The banking industry turned in a stellar performance in the third quarter, and initial signs suggest that the fourth quarter could be just as good.
The third-quarter results deserve high marks by almost every measure. Data from 128 banks tracked by Keefe, Bruyette & Woods Inc. show that:
* For the first time since the 1988, return on assets surpassed 1%, the industry's traditional benchmark for good performance.
* Banks were able to sustain historically high profit margins.
* Problem assets dropped to the lowest level in almost two years.
* Stronger earnings and large stock issues provided banks with the strongest balance sheets in years.
What's more, all of that was accomplished amid a weak economic recovery that has left other industries staggering.
"Third-quarter earnings were superb," says Dennis Shea, an analyst at Morgan Stanley & Co. "What it showed was a continued momentum in the recovery from the serious problems of the recent recession."
And - unless there's a sudden increase in interest rates - analysts see no reason why the strong performance won't continue.
Loss Reserves Boosted
In fact, some banks could have posted even bigger profits in the quarter but chose instead to build up loan-loss reserves, even while nonperforming assets were dipping.
"The industry is trying to repair balance sheets as a top priority," says Thomas Brown, an analyst with Donaldson, Lufkin & Jenrette Securities Corp. "Earnings come second."
Banks that used this strategy, Mr. Brown says, could be paving the way for a big earnings jump this quarter or early next year, when much less would have to be set aside for loan losses and when a long-awaited increase in loan demand might offset any squeezing of net interest margins.
Some banks that may be in for a big bounce: Norwest Corp., First Interstate Bancorp, and Bank of Boston Corp.
Norwest, for example, took $ 55 million in writedowns on intangibles and the value of branches. Richard Kovacevich, the company's president, defended the move as prudent, but some analysts think the writedowns were unnecessary. Without them, Norwest's earnings would have - been nearly 10% higher - a benefit that would show up down the road if the analysts are right.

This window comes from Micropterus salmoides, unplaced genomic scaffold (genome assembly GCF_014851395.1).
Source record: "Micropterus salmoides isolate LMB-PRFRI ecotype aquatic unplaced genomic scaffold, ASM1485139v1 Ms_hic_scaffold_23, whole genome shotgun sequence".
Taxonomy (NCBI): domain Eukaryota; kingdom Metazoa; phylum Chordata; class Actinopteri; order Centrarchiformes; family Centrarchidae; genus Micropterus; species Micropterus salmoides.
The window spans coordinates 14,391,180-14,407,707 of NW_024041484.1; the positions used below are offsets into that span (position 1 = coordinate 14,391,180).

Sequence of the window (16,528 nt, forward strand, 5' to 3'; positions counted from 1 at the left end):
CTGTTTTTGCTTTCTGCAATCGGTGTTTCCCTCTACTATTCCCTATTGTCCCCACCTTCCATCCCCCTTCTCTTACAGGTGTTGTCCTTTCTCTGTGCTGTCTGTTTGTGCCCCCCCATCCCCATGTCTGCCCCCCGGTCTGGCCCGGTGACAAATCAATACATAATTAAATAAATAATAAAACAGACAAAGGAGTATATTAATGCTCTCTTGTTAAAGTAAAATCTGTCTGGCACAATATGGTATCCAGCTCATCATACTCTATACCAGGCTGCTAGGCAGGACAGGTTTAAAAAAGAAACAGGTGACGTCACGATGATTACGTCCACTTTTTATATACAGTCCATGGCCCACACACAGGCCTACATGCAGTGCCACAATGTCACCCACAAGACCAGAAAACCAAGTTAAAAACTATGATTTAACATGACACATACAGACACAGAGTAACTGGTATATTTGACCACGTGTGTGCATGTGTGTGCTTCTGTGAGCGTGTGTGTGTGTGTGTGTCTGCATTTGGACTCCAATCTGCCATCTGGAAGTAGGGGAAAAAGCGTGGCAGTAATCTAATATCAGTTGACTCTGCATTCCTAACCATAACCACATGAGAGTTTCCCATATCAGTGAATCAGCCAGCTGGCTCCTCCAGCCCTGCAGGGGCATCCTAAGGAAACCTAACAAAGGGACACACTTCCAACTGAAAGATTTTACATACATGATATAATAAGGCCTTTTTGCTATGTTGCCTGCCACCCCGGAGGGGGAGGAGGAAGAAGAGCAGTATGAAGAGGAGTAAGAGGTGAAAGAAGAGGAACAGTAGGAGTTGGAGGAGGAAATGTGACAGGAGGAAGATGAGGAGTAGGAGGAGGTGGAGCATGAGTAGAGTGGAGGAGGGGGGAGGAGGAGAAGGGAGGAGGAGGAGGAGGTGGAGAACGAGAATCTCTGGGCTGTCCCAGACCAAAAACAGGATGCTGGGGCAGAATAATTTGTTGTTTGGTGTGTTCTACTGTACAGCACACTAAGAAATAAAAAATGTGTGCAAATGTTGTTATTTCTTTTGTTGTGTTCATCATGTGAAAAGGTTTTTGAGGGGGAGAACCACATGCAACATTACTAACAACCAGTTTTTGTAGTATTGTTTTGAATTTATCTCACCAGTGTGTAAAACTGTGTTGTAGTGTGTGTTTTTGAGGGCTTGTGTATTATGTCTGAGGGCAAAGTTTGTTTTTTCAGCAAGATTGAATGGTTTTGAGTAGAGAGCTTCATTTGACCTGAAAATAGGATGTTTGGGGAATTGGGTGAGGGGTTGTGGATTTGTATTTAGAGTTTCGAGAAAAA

When the Federal Deposit Insurance Corp. finishes adding up the numbers, the industry's earnings will probably break last quarter's record $7.9 billion. Profits at about 60% of the top 140 banks exceeded the consensus projections.
The fatter profits didn't come from banks adding more high-yield loans to their books. The lack of new loans, in fact, was the only negative in the third quarter, analysts say.
Help from Wide Margins
What fueled the gain was high net interest margins, which on average remained unchanged from the 4.67% reported last quarter, according to Keefe.
Fewer profits came from the sale of bonds in investment portfolios than a year ago, but such revenues stir contributed sizably to earnings.
"Are the good profitability trends of last quarter based on securities gains?" asks David S. Berry, an analyst with Keefe. "Yes, but not as much as a year ago."
Mr. Berry expects banks to continue to rely less on securities gains to prop up profits in the future.
One of the industry's most encouraging trends was the fall in nonperforming assets. Three of four big banks reported lower levels than in the previous quarter.
Shawmut National Corp. in Hartford, Conn., led the way by reducing nonperforming assets a whopping 17%, the biggest drop among major banks.
Overall, Keefe says nonperforming assets account for 2.73% of assets, down from 3.06% last quarter and the high water mark of 3.14% in the first quarter.
Even so, banks took the opportunity to increase provisions, boosting their coverage of loans.
Equity-to-assets levels continued their dramatic climb because of retained earnings and a round of stock issuance. The average ratio stood at 7.36% on Sept. 30 at the 128 banks followed by Keefe, up from 7.13% on June 30 and 6.64% two years earlier.
ROA Edges Above 1%
The Keefe study found that the median return on assets reached 1.05%, up from 0.98% in the third quarter. Return on equity rose five basis points, to 14.01%.
Analysts believe banks can sustain the high level of ROA. But ROE is problematic. Banks have continued to boost their equity without making loans. But lacking the big spreads that loans can provide, banks risk reducing their return and possible hurting their share price. Analysts believe some banks are overcapitalized
That's one reason nine major banks either boosted or restored common-stock dividends recently.
Bankers, however, caution that the industry has not fully recovered from the body blows inflicted by bad loans. Many banks, they say, have to raise more equity.
"If you add up the risk profile of the industry and look at the challenges it still has from an asset-quality standpoint, I think the industry needs even more capital," says Mr. Kovacevich of Norwest.ProfitabilityBy CategoryThird-quarter return on assets Money-center banks 0.77% Eastern regionals 0.85% Western regionals 1.02% Southern regionals 1.11% Midwestern regionals 1.17%The regional banks measured all haveassets exceeding $2 billion.Source: Keefe, Bruyette & Woods Inc.